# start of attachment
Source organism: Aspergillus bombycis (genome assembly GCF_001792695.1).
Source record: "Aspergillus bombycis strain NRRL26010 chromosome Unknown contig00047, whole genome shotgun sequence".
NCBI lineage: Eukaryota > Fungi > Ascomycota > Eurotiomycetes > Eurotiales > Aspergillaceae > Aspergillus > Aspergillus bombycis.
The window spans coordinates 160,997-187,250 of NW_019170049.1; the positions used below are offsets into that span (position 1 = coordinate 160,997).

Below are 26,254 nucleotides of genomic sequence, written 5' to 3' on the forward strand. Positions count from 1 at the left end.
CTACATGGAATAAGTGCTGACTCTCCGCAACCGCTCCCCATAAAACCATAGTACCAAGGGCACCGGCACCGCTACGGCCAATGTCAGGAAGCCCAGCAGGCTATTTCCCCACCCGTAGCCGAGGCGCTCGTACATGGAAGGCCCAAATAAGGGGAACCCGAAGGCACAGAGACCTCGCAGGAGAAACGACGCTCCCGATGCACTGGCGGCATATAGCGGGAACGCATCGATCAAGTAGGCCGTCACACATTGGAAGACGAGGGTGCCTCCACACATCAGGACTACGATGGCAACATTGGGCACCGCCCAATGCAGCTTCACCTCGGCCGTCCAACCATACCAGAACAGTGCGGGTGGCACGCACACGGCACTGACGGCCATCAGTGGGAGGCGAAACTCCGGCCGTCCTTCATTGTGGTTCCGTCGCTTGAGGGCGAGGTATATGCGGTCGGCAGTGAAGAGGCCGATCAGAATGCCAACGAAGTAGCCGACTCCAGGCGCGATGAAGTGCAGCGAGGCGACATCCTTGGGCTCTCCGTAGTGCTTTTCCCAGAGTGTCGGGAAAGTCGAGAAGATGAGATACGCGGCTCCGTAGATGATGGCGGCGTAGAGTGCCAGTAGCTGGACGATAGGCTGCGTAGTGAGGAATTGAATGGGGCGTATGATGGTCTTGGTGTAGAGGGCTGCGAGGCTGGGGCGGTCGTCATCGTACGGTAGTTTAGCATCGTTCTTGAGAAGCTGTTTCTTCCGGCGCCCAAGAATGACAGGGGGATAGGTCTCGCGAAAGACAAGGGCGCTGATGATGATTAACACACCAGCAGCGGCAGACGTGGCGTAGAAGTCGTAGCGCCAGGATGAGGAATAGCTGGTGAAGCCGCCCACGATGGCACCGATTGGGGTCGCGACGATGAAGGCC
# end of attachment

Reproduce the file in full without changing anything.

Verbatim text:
Source organism: Aspergillus bombycis (genome assembly GCF_001792695.1).
Source record: "Aspergillus bombycis strain NRRL26010 chromosome Unknown contig00047, whole genome shotgun sequence".
NCBI lineage: Eukaryota > Fungi > Ascomycota > Eurotiomycetes > Eurotiales > Aspergillaceae > Aspergillus > Aspergillus bombycis.
The window spans coordinates 160,997-187,250 of NW_019170049.1; the positions used below are offsets into that span (position 1 = coordinate 160,997).

Below are 26,254 nucleotides of genomic sequence, written 5' to 3' on the forward strand. Positions count from 1 at the left end.
CTACATGGAATAAGTGCTGACTCTCCGCAACCGCTCCCCATAAAACCATAGTACCAAGGGCACCGGCACCGCTACGGCCAATGTCAGGAAGCCCAGCAGGCTATTTCCCCACCCGTAGCCGAGGCGCTCGTACATGGAAGGCCCAAATAAGGGGAACCCGAAGGCACAGAGACCTCGCAGGAGAAACGACGCTCCCGATGCACTGGCGGCATATAGCGGGAACGCATCGATCAAGTAGGCCGTCACACATTGGAAGACGAGGGTGCCTCCACACATCAGGACTACGATGGCAACATTGGGCACCGCCCAATGCAGCTTCACCTCGGCCGTCCAACCATACCAGAACAGTGCGGGTGGCACGCACACGGCACTGACGGCCATCAGTGGGAGGCGAAACTCCGGCCGTCCTTCATTGTGGTTCCGTCGCTTGAGGGCGAGGTATATGCGGTCGGCAGTGAAGAGGCCGATCAGAATGCCAACGAAGTAGCCGACTCCAGGCGCGATGAAGTGCAGCGAGGCGACATCCTTGGGCTCTCCGTAGTGCTTTTCCCAGAGTGTCGGGAAAGTCGAGAAGATGAGATACGCGGCTCCGTAGATGATGGCGGCGTAGAGTGCCAGTAGCTGGACGATAGGCTGCGTAGTGAGGAATTGAATGGGGCGTATGATGGTCTTGGTGTAGAGGGCTGCGAGGCTGGGGCGGTCGTCATCGTACGGTAGTTTAGCATCGTTCTTGAGAAGCTGTTTCTTCCGGCGCCCAAGAATGACAGGGGGATAGGTCTCGCGAAAGACAAGGGCGCTGATGATGATTAACACACCAGCAGCGGCAGACGTGGCGTAGAAGTCGTAGCGCCAGGATGAGGAATAGCTGGTGAAGCCGCCCACGATGGCACCGATTGGGGTCGCGACGATGAAGGCC